This is what I think about…the spectrum of White allyship
Membership has its privileges. Yet allyship does not allow you to carry a membership card so you really don’t know who is an ally at work, in the community or church unless you have seen something done or something said in front of you. Allyship can be such a powerful thing because it is a spectrum. I decided to address this topic because I noticed a trend. When an event happens that impacts Black people, there are a lot of White allies begin to take notice, speak out, protest and then it drifts off. I wonder why.
The root cause of this gap lies with the individual antiracist journey which, by the way, is a form of privilege. How so? You get to decide whether you want to be an ally, how you want to be an ally, pick your zone of allyship and who you want to be an ally for. To be clear, I don’t get to choose to be Black today and non-Black tomorrow. In order to move from an actor, ally and co-conspirator, it requires work. It really starts with considering your background, your neighborhood, your family, your education-in the past and now. Because you are reading this I can assume that you are on a journey that will lead to dismantling White Supremacy.
Let’s take a few examples of allyship. In the workplace. I have had 1 White male actually speak up for me when I experienced racism and microaggression. And he did so in a way that it dismantled individual racism and institutional racism at the same time. In schools. I shared with the leadership team a White cisgender teacher stated White teachers made racist comments about Black students. One leader denied it and the White team leader shared he had done his antiracist journey and it needed to be addressed. It is unfortunate that I had to rely on them, but glad they stepped up to the plate. So does this get you to thinking about a different way to be an ally, accomplice or co-conspirator? Please read a few other ideas.
Think Different. Consider how your thoughts can shift change.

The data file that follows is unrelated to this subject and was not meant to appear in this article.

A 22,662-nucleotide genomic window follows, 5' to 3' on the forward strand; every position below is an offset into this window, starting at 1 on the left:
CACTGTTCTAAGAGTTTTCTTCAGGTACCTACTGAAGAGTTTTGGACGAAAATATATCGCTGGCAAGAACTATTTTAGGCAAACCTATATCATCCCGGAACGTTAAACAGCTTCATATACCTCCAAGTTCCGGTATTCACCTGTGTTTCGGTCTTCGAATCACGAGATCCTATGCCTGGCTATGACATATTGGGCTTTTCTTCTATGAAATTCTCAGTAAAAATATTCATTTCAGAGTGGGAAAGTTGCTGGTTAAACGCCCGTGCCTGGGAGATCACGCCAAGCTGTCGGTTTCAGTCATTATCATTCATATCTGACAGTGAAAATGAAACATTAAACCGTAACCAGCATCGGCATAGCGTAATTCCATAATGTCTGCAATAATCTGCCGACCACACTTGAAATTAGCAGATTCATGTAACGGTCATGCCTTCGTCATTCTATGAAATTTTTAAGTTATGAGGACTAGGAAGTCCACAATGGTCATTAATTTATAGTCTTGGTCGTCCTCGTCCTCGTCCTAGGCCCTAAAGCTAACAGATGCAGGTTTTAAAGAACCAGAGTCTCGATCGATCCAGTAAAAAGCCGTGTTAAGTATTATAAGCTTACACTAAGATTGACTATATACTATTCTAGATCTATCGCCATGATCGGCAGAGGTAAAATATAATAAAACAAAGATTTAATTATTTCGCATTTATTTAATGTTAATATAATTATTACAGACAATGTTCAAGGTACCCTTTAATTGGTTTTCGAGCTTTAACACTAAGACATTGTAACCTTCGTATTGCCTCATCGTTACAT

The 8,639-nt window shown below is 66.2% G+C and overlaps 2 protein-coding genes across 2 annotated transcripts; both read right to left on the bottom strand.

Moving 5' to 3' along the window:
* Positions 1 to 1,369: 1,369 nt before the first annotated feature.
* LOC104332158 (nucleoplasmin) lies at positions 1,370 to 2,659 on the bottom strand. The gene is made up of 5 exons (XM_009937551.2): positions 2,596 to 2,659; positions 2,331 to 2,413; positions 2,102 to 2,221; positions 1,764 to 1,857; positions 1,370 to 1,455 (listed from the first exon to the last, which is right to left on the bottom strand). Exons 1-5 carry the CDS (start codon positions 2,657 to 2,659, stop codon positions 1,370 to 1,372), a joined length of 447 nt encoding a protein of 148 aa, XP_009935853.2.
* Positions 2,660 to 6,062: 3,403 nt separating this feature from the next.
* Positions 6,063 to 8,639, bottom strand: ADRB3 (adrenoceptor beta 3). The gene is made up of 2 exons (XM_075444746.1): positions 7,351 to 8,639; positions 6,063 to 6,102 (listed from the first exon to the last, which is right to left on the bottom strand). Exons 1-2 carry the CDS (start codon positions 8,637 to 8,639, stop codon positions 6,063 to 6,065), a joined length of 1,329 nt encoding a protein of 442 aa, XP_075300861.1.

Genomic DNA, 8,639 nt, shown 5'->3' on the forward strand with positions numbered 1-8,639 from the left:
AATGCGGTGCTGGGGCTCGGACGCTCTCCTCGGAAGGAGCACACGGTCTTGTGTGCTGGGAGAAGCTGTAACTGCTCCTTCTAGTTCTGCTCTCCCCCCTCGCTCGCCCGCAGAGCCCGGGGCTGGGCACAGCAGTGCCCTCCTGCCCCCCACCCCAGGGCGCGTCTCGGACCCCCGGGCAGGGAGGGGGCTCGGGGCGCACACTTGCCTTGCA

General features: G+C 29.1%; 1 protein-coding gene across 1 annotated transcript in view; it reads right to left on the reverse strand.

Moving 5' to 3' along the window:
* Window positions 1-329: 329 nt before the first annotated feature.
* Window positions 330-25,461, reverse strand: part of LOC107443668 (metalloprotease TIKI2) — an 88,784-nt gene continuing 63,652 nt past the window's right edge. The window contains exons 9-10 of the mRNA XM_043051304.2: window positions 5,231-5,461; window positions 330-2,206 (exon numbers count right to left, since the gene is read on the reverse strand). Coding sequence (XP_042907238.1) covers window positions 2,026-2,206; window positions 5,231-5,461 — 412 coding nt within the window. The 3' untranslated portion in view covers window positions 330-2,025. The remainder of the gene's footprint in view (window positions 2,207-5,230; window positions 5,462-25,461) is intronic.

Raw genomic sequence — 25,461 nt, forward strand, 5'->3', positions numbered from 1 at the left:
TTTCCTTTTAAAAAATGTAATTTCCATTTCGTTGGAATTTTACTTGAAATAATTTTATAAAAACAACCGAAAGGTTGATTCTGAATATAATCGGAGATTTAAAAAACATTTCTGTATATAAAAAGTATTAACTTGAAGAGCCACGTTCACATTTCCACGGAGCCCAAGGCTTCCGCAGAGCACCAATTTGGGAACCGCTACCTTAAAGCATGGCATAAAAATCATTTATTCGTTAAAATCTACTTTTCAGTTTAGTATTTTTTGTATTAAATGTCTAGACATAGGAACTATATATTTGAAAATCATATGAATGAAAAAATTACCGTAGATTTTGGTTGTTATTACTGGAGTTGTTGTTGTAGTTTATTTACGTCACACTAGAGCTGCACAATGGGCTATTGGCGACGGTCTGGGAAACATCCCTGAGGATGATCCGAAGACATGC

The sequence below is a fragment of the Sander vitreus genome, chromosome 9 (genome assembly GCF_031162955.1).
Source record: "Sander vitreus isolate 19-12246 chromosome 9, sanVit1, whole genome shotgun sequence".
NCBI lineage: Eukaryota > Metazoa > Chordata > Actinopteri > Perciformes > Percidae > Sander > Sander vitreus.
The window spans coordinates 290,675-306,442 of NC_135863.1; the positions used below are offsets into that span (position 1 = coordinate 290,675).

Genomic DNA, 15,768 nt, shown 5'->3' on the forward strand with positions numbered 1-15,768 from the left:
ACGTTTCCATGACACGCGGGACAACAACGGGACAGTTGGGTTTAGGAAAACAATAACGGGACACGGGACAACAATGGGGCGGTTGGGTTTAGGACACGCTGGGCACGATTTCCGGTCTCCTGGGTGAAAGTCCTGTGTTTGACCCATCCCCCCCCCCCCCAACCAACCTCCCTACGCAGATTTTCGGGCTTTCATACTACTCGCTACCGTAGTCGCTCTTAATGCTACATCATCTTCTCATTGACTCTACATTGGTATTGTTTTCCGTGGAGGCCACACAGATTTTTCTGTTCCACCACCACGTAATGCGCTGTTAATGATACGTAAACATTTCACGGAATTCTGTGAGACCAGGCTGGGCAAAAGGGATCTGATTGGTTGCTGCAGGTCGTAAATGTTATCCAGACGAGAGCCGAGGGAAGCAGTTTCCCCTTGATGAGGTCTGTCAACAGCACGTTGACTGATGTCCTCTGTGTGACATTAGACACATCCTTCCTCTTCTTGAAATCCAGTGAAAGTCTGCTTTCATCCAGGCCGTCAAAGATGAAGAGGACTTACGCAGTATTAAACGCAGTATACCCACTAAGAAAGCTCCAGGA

- Start your race journey and think about why you think the way you do.
- Hold Race Table Talks with employees from your old and current jobs.
- Listen to the stories of African Americans in the workplace.
- Read articles like this and aligned ones.
Speak Different. Consider how you speak can shift change.
- Speak to your Black or African American co-worker about their experience. Ask what can you do to support them or the ERG/Affinity Group.
- Speak up to your manager and Human Resources about DEIB change you want to see. Ask for specific changes and to see data points. Follow up.
- Speak to your CEO about whether the values align to DEIB and racial equity. It works. I did.
Act Different. Consider how your actions can shift change.
- Shout out your Black colleagues for their work. Steer clear of microaggressions and racism.
- Shout out managers and Directors who take antiracist actions. On the other end, hold accountable conversations with others and report those who fail to manage or lead equitably.
- Get on the agenda and shout out the work that aligns to DEIB goals. Call out gaps that do not.
More voices means more change. You can move from ally, to actor, to co-conspirator to support the needs of African Americans. I believe that we can help kids have a space to live in and help people in workspaces today. I am LaTonya Davis and I shift people with good intent to exceptional impact. Follow me on Instagram @K12TonyaDavis.